I love newspapers.
I’m a former reporter – interning throughout college and working as a sports writer for six years. My dad was a newspaper man for nearly 40 years.
So yeah, I’ve got a soft spot for the printed word.
Today, words still are my specialty, but I think of them a little differently.
When I started as a reporter, I had no idea what SEO was – did anyone in 2005? I wasn’t writing for internet consumption. I was writing for the good people whose newspaper was delivered to their doorstep every day.
Ten years ago, I wanted my content above the fold on A1. Now, I want it on the first search page in Google.
And while a lot’s changed with regard to media, good content still is good content.
You can impress your editors with quality content and get a byline on the front page of the newspaper, or “impress” the Google algorithms and get higher placement in online search.
Here are five ways newspapers can help us learn about SEO.
1. A good headline can make or break a story
Say you wrote the greatest article in the world. I’m talking Pulitzer Prize-winning stuff; the kind of writing that would make Bob Woodward jealous.
But your headline is bad. It’s bland, too cute, or just plain confusing. How are you supposed to attract readers?
When a reader opens a newspaper, the first thing they see are the headlines. That’s why they’re bold and in large font.
When you perform a Google search, the first thing readers also see are headlines. And if they’re not interesting, no one will click on your story.
You want to give your audience a brief synopsis, tease the material in your piece, and make people want to keep reading.
Nobody said this was easy. But in terms of SEO, the best headlines sound natural, are a tweetable length (100-120 characters), and contain a meaningful, descriptive keyword.
Basically, if a reader doesn’t have a decent understanding of your article by reading just the headline, it’s not effective.
2. Reporters are only as good as their sources … or their links
Reporters aren’t always experts on their subject matter. It’s important they find the right people to interview; a good resource provides needed context and background.
The same could be said for hyperlinks in online content.
Links should direct readers to a deep page on your site that provides additional information. Before you add a link, ask yourself, “how is this adding to my story?”
You must be careful when it comes to hyperlinking – too many links can hurt your content’s visibility, especially when duplicate links are involved.
Readers are more likely to click when there are a limited number of links.
Ever see an online story that’s all hyperlinks? That’s like a newspaper article that’s all quotes. The key is moderation.
3. Know your audience
It’s OK if your goal is to reach a broad audience.
Sure, your story may appear on the sports page. (Some of the best writing does!) But what if a non-sports fan comes across your piece? Will they understand it?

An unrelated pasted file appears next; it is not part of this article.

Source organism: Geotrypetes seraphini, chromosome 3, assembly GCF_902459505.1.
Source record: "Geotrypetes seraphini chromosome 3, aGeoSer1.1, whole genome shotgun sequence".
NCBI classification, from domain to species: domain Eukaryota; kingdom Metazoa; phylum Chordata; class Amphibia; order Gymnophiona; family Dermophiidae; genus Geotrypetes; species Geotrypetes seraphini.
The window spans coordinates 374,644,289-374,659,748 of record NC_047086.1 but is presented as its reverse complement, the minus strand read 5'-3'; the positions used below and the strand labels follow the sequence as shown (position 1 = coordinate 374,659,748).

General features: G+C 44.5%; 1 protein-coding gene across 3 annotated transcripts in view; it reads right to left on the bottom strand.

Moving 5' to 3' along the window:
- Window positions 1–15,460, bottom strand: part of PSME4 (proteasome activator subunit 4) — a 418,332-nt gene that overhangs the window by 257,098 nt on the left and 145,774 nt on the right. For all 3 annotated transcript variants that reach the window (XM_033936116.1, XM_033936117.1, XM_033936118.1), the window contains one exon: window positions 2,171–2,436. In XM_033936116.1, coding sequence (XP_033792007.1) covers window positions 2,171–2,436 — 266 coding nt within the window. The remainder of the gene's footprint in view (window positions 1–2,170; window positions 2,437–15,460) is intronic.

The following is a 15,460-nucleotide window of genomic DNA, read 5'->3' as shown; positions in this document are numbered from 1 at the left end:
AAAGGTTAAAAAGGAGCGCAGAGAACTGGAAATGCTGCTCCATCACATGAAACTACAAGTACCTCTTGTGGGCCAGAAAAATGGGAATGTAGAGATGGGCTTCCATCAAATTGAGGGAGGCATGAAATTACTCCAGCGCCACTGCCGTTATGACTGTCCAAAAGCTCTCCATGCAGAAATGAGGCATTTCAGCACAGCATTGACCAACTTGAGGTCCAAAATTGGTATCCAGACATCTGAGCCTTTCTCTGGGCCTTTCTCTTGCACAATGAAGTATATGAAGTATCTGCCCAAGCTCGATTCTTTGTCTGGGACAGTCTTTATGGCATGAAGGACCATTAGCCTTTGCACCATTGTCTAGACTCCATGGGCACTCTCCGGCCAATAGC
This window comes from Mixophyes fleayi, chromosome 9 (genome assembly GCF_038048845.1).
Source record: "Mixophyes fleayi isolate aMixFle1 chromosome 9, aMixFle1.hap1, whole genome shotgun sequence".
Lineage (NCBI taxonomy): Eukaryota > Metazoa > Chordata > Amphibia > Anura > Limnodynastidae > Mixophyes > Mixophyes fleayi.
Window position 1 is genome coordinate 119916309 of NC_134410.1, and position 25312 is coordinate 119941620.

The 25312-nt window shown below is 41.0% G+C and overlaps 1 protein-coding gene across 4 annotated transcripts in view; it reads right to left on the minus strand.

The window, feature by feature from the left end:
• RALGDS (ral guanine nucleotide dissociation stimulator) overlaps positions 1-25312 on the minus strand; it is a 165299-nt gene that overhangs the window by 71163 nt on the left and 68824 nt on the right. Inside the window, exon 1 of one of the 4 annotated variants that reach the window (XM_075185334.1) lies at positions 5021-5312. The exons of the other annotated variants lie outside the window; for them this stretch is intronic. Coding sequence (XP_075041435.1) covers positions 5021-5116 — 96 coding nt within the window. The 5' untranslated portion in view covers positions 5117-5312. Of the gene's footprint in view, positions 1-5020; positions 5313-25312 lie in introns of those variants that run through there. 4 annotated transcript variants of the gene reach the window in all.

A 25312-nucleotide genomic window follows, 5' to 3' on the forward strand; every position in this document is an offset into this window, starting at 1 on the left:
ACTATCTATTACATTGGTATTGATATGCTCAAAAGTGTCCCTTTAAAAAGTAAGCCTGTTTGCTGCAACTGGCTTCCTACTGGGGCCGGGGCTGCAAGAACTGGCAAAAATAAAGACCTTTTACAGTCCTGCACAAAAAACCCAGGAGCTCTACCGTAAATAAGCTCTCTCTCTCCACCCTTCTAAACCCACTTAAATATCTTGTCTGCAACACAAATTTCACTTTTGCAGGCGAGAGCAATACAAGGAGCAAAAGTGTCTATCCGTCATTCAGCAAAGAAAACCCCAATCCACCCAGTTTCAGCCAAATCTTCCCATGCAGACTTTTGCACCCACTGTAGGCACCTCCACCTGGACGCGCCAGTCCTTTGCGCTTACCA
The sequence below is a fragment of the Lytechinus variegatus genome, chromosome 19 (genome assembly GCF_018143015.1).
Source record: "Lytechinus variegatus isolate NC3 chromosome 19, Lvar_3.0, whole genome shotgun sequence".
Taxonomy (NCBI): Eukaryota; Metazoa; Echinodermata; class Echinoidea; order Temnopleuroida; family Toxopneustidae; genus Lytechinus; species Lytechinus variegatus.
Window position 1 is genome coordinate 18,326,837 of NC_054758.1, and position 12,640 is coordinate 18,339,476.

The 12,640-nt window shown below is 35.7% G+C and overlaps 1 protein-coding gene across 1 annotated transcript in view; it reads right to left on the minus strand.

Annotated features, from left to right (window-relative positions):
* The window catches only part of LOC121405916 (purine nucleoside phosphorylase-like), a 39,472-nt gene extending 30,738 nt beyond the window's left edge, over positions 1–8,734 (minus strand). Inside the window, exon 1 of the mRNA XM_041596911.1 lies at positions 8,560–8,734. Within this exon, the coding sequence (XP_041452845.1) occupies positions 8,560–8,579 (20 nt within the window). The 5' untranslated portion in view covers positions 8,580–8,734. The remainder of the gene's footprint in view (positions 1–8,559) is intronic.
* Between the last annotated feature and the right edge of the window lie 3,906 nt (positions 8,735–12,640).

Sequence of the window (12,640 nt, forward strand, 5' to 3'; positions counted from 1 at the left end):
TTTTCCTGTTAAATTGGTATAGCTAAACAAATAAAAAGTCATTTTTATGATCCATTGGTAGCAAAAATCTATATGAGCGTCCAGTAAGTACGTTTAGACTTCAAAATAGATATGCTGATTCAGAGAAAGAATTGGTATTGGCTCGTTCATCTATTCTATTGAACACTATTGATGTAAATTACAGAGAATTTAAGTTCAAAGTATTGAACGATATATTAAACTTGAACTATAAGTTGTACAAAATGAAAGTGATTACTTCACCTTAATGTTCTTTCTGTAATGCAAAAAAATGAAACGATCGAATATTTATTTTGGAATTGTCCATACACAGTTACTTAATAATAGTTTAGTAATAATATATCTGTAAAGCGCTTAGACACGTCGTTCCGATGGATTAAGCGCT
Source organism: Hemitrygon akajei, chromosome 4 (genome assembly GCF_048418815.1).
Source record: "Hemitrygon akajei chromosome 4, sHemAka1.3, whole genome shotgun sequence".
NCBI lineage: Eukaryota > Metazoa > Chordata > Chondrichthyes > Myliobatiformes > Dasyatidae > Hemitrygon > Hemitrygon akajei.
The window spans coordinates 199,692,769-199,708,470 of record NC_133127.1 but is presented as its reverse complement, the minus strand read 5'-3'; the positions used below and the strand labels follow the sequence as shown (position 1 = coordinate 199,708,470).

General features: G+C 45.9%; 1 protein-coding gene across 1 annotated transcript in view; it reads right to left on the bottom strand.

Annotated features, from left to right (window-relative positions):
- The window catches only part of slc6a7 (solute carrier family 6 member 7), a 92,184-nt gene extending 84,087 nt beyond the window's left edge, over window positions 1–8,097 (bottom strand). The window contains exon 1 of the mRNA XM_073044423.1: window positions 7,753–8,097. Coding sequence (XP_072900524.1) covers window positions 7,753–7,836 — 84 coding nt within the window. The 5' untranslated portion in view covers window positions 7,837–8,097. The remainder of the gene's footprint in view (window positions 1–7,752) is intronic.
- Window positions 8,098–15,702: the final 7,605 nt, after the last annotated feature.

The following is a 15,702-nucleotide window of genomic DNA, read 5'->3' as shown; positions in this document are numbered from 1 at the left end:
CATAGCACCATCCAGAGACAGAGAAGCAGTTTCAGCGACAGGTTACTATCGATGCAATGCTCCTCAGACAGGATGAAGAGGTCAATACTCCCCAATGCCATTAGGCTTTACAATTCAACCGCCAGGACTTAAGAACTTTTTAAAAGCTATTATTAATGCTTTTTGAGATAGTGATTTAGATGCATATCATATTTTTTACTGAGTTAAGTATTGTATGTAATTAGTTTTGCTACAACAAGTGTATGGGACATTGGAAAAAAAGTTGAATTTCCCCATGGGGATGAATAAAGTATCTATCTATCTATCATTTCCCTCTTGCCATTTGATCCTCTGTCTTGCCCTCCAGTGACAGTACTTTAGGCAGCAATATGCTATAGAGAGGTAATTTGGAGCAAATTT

Jargon can be dangerous. When using it, you risk losing a portion of your readers.
Generally, it’s best to use natural language and always tie your content to your audience. Tell a story anyone can comprehend. Paint a picture. Describe the tension. Make your readers feel the drama in the arena or ballpark.
The same goes for online content – if you write for a specific, targeted audience you limit your readership.
Now, sometimes jargon is fine. Example: If you’re writing a tech blog and you only care about reaching tech reporters, go nuts.
But if your goal is to get pickup by a wide range of reporters, stay away from talk about variable bitrates and quantum dots. (I don’t know what they mean either.)
4. Timing matters
Your story is a home run: It’s timely, features natural language, sports three great quotes, and the headline is on point.
It’s perfect … until something better comes along.
Breaking news can be a reporter’s nightmare. It can bury your story.
The same can happen with search engines. Say you’re writing a blog about health care – “The 8 Best Ways to Maximize Your Health Care Benefits.” Hey, I’d read that!
You publish your fully-optimized post with its good mix of keywords and phrases. Then within 10 minutes of your post – BOOM – Obamacare is passed by Congress. Say goodbye to the first search page in Google.
Breaking news is outside of your control. Still, timing should be thoughtfully managed. Does it make sense to post today?
5. A picture is worth a thousand words
Use multimedia! (There’s no point in being subtle.)
Imagery always enhances a story.
In newspapers, the most prominent and most important story appears above the fold on A1 with a large photo.
Online, photos and videos also are important.
Try searching Google for shrimp taco recipes. The results run the gamut — photos and videos; others are just text. What do you click on?
An image gives your article authority. Pair your writing with an image. Always.
Subscribe to Beyond Bylines to get media tips and trends, journalist interviews, blogger profiles, and more sent right to your inbox.
Ryan Day is a customer content services manager at PR Newswire. Formerly, he was a sports reporter and editor. Follow him at @RyanDay3 for more sports news and commentary.